Several things struck me about Arlene Foster’s speech. One was a fairly subtle dig at a media (“there is not an old DUP and a new DUP”) which had long ago discounted the possibility of a former UUP MLA ever taking over as head of the DUP. Too tribal they said.
Well, they were wrong.
This was less a departure from the Robinson formula so much as an amplification of some its subtler themes. Not least in her treatment of the past relative to the future:
Can any of us imagine what it must have been like for our founding fathers back in the early 20s? Building a new state from scratch. One that was under threat from the very start.
No one thought Northern Ireland would last. Terrorist campaigns and less than loyal governments sought to deprive us of our birthright. Yet the people of Northern Ireland stood strong and withstood whatever was thrown at them.
Now, we stride confidently towards our second century. Safe in the knowledge that Northern Ireland’s place within the Union is secure.
When I was growing up, many of our family and friends firmly believed that a United Ireland was inevitable. I can recall people talking about emigrating when that fateful day would come.
But it never arrived. Something that seemed so certain for many in a generation battered by terrorism and betrayed by governments in London they looked towards to defend them, has given way to a new found sense of certainty that Northern Ireland is here and it’s here to stay. [Emphasis added]
The lengthening of the frame is both clever and important because it shifts perspective away from the Troubles and onto the constitutional frame in which ordinary life is lived in Northern Ireland whatever the residual aspirations of its citizens.
Critically it connects to a point in the near future. Not 2016, but 2021 and the 100th birthday of Northern Ireland (or Partition, whichever you are having yourself?) and a sort of closing ceremony of the decade of centenaries.
Why does that matter. Well as game theory tells us if you want to enlarge the shadow of the future (and reduce the darker shadows of the past) you do so by creating an expectation that the future will be better than the present.
She uses the words of two great literary sons of Ulster – the first inevitably from the “Planter” – to drive home this core strategic message:
These are better days. But we can have better still. A few weeks ago, Peter helped to unveil a portrait in Parliament Buildings of one of Northern Ireland’s literary giants – CS Lewis.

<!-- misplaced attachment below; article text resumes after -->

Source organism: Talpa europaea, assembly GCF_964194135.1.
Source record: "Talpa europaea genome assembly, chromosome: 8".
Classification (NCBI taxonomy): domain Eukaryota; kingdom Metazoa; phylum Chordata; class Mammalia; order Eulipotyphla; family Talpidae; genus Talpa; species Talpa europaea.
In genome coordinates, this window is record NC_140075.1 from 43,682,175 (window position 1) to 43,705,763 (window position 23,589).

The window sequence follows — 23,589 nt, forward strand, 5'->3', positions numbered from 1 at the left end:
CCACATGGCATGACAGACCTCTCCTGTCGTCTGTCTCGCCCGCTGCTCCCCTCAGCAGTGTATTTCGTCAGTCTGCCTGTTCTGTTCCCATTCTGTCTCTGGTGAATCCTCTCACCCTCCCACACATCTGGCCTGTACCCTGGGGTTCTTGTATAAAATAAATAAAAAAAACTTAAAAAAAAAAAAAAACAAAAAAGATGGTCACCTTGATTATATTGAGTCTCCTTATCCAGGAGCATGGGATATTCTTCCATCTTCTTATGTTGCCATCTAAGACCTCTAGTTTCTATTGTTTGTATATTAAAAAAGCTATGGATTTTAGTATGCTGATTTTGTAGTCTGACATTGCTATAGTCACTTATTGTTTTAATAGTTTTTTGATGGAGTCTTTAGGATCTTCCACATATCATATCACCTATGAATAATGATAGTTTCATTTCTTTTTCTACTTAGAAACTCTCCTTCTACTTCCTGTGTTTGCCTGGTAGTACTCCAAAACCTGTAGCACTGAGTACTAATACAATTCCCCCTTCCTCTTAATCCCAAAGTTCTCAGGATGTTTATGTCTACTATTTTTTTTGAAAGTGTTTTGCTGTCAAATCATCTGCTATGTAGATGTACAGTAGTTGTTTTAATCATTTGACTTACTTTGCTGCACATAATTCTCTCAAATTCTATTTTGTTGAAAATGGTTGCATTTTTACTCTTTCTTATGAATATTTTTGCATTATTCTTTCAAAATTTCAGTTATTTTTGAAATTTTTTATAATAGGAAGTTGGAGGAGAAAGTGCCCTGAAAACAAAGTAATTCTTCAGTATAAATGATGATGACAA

The portrait includes some of the great man’s own words. A quote that reads “There are far, far better things ahead than any we leave behind”.
Aspiring to far, far better things is not something we have been familiar with in this part of the world. Hoping for better than we have has been hampered by a past that deprived us of our dreams. But we have moved on and we can go further.
And then the “Gael” (in almost every honest and true sense of that term):
Northern Ireland should no longer be somewhere where second best will suffice.
We aren’t held back by the Troubles. Or the inability to shape our own destiny. We don’t need to look to anyone else for help. Or point the finger of blame in another direction. Our future is in our own hands.
Alongside that portrait of CS Lewis is another of someone from a very different background – the Nobel laureate Seamus Heaney. The quotation on his painting reads, “Believe that a further shore is reachable from here”.
A further, better shore may not always be the clearest to see or seem the easiest to reach. But it is there. And it is not beyond us.
There’s nothing new here of course. A year after Peter Robinson delivered his “if we want a better society it can’t be ‘them and us’” speech, the flag came down from the City Hall and all hell broke loose.
Words of course are cheap, unless they presage action. And action of course in Stormont is impossible unless there is a joint effort to make Northern Ireland work. And yet, perhaps, with a woman in charge at last the overall tone will change:
Over 11% point increase in the 2 years of Numeracy &Literacy scheme – time to kick off phase 2!@JohnODowdSF pic.twitter.com/a2BMLxpT89
— Emma Pengelly MLA (@little_pengelly) December 15, 2015
[Would it be impolitic at this truly wonderful moment to mention the new @DUPLeader‘s famous unwillingness to suffer fools gladly? – Ed]. Er, maybe.
In truth, although the DUP was late to the plus sum game, there has been a longer and general trend towards moderation amongst all parties.
Margery McMahon noted in 2002, ‘Northern Ireland’s politicians are now acutely aware that just as they were voted in, so they can just as quickly be voted out. This has resulted in a moderating, not of their political viewpoints, but of how they present them.’
And as Ms Foster herself pointedly notes:
People who get up early in the morning, get their kids to school, go and do a hard day’s work and come home tired, don’t want to turn their TVs on and hear us sound completely and utterly out of touch with real life, arguing over things that don’t matter to them or their family.
If there’s a possibility of making an actual fresh start, it will rest on what one friend refers to as ‘unreasonable generosity’ to create clusters of the type of cooperative political action needed to get anything done in power sharing Northern Ireland. Nothing less will suffice.
As I have argued before, if there’s no policies then there’s no politics and the drift from the ballot box will continue apace. Ms Foster will be judged on actions. Her own. Her party’s. And those of her political opponents cum partners.
Mick is founding editor of Slugger. He has written papers on the impacts of the Internet on politics and the wider media and is a regular guest and speaking events across Ireland, the UK and Europe. Twitter: @MickFealty